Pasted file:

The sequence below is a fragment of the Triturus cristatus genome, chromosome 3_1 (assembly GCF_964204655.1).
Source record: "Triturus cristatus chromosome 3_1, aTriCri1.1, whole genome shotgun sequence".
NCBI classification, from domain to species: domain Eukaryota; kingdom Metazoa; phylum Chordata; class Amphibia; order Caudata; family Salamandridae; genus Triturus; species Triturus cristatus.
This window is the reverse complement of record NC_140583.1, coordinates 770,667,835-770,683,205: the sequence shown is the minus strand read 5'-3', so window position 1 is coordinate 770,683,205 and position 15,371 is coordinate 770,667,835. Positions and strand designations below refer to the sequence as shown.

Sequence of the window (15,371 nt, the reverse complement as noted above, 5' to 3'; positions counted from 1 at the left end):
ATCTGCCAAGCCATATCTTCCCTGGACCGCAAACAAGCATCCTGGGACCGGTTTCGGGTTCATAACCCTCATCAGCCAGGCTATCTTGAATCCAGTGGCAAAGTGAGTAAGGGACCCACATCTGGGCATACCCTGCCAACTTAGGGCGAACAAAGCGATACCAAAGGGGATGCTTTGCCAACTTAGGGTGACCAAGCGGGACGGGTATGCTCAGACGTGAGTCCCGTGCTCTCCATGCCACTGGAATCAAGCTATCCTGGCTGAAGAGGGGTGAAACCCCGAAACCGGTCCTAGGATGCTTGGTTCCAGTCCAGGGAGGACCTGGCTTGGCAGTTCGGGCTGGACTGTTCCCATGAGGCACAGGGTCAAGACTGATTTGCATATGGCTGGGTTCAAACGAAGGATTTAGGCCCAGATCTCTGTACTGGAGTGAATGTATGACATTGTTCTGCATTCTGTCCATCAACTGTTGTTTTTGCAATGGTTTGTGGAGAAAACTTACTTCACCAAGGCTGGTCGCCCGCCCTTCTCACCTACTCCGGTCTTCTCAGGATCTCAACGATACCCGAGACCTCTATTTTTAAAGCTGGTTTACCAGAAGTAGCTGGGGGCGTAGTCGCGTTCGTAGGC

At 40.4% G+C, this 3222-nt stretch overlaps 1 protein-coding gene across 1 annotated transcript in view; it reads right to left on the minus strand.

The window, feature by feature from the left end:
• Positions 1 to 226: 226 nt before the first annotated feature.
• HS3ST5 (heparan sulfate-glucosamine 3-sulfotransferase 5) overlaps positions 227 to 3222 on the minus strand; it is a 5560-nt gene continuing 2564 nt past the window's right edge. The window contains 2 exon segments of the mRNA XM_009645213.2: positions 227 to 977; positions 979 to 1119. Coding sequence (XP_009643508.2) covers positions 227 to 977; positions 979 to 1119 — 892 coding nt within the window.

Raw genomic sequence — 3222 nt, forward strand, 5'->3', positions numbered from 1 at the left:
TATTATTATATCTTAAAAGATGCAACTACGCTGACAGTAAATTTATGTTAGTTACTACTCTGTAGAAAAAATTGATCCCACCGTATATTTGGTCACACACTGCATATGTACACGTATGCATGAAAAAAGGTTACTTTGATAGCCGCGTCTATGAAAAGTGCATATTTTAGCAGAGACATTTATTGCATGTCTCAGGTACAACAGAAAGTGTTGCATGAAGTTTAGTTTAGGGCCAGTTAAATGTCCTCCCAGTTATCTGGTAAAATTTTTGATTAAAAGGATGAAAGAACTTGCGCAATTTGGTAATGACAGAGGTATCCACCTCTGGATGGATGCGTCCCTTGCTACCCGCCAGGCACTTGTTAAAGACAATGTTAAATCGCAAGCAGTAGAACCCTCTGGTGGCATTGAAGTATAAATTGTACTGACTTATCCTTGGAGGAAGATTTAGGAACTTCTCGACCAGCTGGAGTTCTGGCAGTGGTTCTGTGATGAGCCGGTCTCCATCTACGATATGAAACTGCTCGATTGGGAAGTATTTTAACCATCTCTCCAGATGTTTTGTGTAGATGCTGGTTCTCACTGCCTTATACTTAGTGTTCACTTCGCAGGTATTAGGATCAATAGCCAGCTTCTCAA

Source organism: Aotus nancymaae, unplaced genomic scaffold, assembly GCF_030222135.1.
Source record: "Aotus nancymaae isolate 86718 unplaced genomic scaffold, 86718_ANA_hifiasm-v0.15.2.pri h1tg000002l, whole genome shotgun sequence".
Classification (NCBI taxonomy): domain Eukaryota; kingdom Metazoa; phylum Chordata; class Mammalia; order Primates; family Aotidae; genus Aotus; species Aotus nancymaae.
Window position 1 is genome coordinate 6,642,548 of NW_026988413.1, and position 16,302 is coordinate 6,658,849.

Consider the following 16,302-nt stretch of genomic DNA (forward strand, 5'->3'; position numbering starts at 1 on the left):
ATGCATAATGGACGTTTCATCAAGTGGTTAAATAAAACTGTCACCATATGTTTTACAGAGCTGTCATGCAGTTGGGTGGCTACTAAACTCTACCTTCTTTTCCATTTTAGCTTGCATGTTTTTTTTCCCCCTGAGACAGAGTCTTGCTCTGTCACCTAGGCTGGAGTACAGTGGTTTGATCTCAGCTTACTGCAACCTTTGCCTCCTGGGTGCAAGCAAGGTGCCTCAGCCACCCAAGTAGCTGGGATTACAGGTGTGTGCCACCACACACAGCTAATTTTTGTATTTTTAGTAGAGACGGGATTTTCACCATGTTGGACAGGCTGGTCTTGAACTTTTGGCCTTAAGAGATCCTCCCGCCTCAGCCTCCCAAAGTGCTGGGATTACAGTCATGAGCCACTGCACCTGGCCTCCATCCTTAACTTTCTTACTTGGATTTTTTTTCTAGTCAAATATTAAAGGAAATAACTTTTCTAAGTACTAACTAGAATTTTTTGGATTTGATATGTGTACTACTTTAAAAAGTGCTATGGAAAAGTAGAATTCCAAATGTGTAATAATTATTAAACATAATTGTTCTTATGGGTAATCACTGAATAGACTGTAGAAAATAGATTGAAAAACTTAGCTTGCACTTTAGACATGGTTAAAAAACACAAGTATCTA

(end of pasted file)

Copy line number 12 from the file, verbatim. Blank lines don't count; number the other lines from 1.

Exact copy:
TATTATTATATCTTAAAAGATGCAACTACGCTGACAGTAAATTTATGTTAGTTACTACTCTGTAGAAAAAATTGATCCCACCGTATATTTGGTCACACACTGCATATGTACACGTATGCATGAAAAAAGGTTACTTTGATAGCCGCGTCTATGAAAAGTGCATATTTTAGCAGAGACATTTATTGCATGTCTCAGGTACAACAGAAAGTGTTGCATGAAGTTTAGTTTAGGGCCAGTTAAATGTCCTCCCAGTTATCTGGTAAAATTTTTGATTAAAAGGATGAAAGAACTTGCGCAATTTGGTAATGACAGAGGTATCCACCTCTGGATGGATGCGTCCCTTGCTACCCGCCAGGCACTTGTTAAAGACAATGTTAAATCGCAAGCAGTAGAACCCTCTGGTGGCATTGAAGTATAAATTGTACTGACTTATCCTTGGAGGAAGATTTAGGAACTTCTCGACCAGCTGGAGTTCTGGCAGTGGTTCTGTGATGAGCCGGTCTCCATCTACGATATGAAACTGCTCGATTGGGAAGTATTTTAACCATCTCTCCAGATGTTTTGTGTAGATGCTGGTTCTCACTGCCTTATACTTAGTGTTCACTTCGCAGGTATTAGGATCAATAGCCAGCTTCTCAA